This made the Viking Kingdom of Dublin extremely rich. There were so many precious metals knocking around even within average homes, that kings of the 10th and 11th century demanded taxes from the people of Dublin to be paid in gold.

And this is supported by the number of Norse graves found in Dublin. Most Vikings were cremated. Only the very wealthy were buried with grave goods.

So far, we’ve discovered 81 Viking graves in Dublin, the most Viking graves found anywhere west of Norway. Outside of Dublin, we’ve only found 26 graves in the entire rest of Ireland. The Kingdom of Dublin was really the centre of Viking activity in Ireland.

And this is supported by evidence outside of Ireland. When Dublin's Viking elite were forced out in 902, one of them ended up in Preston near Lancashire and died leaving the biggest Viking hoard ever found in Western Europe, which included 1300 pieces of silver and 7000 foreign coins.

It was Viking Dublin that made this wealth possible.


So the Vikings were just really violent businessmen?

We have this stereotypical idea in our heads of Vikings as senseless psychopaths going on the rampage. And that’s probably because the Vikings lived in an age of violence and rampaging.

Sticking to hot burial chat, five graves that were uncovered in Dublin showed that the occupants were all male and aged between 17 and 25. And they were all pretty badly battle scarred. In one grave, the young man’s arm had been hacked off but thoughtfully laid across his chest - probably so he could open beers in Valhalla.

But while reading up for this episode, I came to the conclusion that Medieval Ireland’s history is one long post-pub punch up.

And although the Vikings probably had their fair share of psychopaths and rampaging, it’s more accurate to think of them as businessmen. Just businessmen with very few scruples or ethics. Like 80s businessmen.

Dublin was a great example of how commerce went hand-in-hand with violence in the Viking Age.

Wherever Vikings went they set up trading stations. And as often as we dig up battle axes and shields, we’re far more likely to find scales and weights - essential for the marketplace and for weighing out the vast tribute you’d make your enemy pay to leave you alone.

Raiding and trading were complementary. You’d go and loot lots of fineries and immediately sell off your ill-gotten gains.

Phil:

Sounds like Viking Gum Tree.


And when the Vikings fancied your land? It was merely a hostile takeover.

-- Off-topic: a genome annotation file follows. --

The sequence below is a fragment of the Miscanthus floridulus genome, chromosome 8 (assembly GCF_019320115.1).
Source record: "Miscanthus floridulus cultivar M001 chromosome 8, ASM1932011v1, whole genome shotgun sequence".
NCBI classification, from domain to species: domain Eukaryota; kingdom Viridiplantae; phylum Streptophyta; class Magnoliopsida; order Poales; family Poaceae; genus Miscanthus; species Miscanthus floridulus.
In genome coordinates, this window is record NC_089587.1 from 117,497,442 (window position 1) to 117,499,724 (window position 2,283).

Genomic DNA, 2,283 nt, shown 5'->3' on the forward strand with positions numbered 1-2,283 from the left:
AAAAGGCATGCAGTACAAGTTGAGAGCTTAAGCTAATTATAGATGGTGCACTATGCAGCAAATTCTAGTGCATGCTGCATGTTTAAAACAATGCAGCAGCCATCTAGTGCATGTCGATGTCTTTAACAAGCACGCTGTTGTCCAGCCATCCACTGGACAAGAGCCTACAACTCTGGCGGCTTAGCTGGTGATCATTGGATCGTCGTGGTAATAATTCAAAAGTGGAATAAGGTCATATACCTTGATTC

And speaking of business…

FX: Coins.

Coinaaaage….

The Kingdom of Dublin was the commercial heart of Ireland, which is also the reason that it created the first coinage used in Ireland in 990.

It was King Sigtryggr (Sihtric) Silkenbeard who minted the first silver pennies. Coinage had been known in Ireland before that, but up to then they’d used coins from other places - be they English, Frankish or Arabic coins.

And the reason for this wasn’t just because the Vikings were dominating so much.

Trump quote:

You’ll be tired of winning.

In fact one theory is that Silkenbeard created the coins to pay tribute to High King Brian Boru over in County Claire.

Payment in Ireland had usually been taken in the form of cows or female slaves - which were worth three milking cows. Or £1 billion post Brexit pounds.

As we found out in our episode on Mercia, it wasn’t uncommon for Western European cultures of the time to work out the price of things in cows. It wasn’t the gold standard. It was the cow standard. No stock market, but a livestock market. No Dow Jones but Cow...Moans.

Phil: Lazy writing. Really lazy.

Famed Irish High King Brian Boru’s name literally means “the tribute taker in cows.”

But carting a load of cows or female slaves…

Phil:

Are you confusing cows and female slaves, Ed?

Ed:

No. I didn't mean "cows or female slaves." I meant cows. OR. Female slaves.

Phil:

Better. And besides female slaves are worth loads more than cows.

Ed: (weakly)

Exactly.


From Dublin to County Claire was a massive ballache. Silver pennies were far more portable.


What was it like living in the Kingdom of Dublin?

The Kingdom of Dublin was a bit of a multicultural melting pot - as long as your definition of multicultural is Northwest European. But it’s too easy to think of the Viking Kingdom of Dublin as a bunch of Vikings imposing their ways on an Irish populace. Because if there’s one thing we know about Vikings is once they've done some conquering, they're pretty chill.

Dublin may have started off as a Scandinavian military base, but over the course of its history it became a distinctly Hiberno-Norse melting pot.

And we can see physical evidence in the archaeology. Irish craftsmen were already among the best around, and Irish styles were adopted in everyday life. Whether that’s the unmistakably Irish workmanship found in kegs, casks, tableware or cloak pins or even works of art like the exquisite 11th century book cover the Molaise Shrine. A much celebrated Irish Christian ornament produced in Viking Dublin!